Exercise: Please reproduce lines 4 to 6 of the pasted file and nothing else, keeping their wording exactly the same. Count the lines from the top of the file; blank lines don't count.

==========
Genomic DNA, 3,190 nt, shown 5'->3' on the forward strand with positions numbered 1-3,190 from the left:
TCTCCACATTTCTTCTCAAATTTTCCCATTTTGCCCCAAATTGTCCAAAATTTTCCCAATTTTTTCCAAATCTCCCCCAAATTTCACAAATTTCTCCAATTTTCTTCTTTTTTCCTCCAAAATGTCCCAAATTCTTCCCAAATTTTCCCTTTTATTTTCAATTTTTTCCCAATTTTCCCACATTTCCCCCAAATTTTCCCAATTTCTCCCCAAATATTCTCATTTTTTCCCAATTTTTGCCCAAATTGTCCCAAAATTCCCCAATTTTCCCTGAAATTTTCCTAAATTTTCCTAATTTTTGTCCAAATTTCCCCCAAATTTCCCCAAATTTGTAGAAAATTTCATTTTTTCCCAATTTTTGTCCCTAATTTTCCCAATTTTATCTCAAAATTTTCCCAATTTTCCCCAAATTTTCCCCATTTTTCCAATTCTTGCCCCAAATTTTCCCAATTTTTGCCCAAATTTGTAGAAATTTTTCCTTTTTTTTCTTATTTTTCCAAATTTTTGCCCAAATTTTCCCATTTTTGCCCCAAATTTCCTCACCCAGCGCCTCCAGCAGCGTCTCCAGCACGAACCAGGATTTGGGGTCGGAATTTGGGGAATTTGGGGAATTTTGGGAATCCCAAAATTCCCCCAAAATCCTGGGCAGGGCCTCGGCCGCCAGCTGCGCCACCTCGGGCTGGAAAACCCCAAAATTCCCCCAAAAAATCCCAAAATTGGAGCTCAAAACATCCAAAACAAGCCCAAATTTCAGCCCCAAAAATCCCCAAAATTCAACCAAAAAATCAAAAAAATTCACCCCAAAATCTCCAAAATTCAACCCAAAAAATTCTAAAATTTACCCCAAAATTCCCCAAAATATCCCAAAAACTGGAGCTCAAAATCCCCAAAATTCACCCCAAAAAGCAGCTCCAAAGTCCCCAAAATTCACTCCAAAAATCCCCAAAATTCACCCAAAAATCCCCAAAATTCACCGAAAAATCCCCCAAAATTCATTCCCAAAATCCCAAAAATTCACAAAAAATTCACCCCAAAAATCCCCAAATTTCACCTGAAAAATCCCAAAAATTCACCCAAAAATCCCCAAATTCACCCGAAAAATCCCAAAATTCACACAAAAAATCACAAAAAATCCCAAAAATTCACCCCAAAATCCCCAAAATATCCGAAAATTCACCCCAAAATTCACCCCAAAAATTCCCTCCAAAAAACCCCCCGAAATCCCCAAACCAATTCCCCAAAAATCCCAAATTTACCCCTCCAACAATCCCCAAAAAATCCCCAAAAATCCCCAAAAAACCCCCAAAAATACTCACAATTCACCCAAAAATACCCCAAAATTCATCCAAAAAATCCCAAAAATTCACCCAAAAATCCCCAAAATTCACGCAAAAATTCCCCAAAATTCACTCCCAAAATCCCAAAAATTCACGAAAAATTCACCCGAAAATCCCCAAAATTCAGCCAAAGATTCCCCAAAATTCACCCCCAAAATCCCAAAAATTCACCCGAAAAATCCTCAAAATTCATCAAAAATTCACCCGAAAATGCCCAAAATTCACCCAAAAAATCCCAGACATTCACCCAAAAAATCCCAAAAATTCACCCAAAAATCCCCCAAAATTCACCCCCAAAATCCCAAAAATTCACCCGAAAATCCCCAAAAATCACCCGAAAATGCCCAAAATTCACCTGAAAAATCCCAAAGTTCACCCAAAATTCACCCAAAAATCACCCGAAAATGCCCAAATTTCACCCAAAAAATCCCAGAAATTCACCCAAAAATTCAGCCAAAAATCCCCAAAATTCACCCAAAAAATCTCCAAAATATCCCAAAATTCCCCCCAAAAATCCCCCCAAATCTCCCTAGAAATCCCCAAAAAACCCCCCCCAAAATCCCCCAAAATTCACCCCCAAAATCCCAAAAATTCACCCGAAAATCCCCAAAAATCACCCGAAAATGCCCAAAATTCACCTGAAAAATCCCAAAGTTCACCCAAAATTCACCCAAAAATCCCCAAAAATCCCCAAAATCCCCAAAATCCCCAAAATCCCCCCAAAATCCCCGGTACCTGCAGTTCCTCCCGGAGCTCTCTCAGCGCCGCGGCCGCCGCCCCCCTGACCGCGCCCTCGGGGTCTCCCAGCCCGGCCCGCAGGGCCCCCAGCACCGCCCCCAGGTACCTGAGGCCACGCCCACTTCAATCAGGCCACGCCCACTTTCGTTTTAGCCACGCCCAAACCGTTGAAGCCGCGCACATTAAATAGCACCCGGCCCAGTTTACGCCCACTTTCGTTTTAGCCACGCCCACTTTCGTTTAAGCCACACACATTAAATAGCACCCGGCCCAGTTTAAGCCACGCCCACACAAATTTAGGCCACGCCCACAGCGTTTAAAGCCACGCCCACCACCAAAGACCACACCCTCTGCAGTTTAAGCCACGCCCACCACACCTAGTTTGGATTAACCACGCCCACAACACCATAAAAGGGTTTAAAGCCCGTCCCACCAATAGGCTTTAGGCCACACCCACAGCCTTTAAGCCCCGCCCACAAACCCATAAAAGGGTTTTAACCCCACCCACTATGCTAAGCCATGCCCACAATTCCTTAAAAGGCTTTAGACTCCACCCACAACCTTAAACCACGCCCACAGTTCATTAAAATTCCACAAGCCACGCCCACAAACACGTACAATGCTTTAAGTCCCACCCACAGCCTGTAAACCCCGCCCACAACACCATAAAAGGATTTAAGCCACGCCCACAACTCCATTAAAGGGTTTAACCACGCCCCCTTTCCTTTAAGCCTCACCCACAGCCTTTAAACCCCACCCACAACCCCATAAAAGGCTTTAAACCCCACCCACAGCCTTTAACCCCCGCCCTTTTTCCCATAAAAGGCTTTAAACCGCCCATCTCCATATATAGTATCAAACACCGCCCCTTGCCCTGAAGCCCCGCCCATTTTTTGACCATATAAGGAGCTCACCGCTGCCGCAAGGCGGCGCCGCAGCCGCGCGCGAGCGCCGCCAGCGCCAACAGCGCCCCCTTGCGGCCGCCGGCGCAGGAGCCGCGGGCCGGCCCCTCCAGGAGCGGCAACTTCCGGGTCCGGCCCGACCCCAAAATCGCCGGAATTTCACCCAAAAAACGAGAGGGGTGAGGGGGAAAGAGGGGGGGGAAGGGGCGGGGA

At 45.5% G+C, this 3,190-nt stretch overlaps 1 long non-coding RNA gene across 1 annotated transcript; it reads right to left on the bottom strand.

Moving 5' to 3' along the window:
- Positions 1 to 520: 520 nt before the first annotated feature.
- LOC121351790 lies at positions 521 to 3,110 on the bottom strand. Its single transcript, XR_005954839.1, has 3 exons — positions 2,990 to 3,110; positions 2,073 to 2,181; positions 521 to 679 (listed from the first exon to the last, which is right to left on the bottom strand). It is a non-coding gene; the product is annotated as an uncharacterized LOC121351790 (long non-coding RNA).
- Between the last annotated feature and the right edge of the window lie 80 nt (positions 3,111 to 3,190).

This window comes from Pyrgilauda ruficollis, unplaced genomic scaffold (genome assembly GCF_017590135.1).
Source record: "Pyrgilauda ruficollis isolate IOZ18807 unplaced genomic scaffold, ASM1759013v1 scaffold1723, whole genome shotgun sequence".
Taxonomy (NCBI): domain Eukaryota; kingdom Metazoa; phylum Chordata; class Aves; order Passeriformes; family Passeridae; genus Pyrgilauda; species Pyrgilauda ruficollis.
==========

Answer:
Moving 5' to 3' along the window:
- Positions 1 to 520: 520 nt before the first annotated feature.
- LOC121351790 lies at positions 521 to 3,110 on the bottom strand. Its single transcript, XR_005954839.1, has 3 exons — positions 2,990 to 3,110; positions 2,073 to 2,181; positions 521 to 679 (listed from the first exon to the last, which is right to left on the bottom strand). It is a non-coding gene; the product is annotated as an uncharacterized LOC121351790 (long non-coding RNA).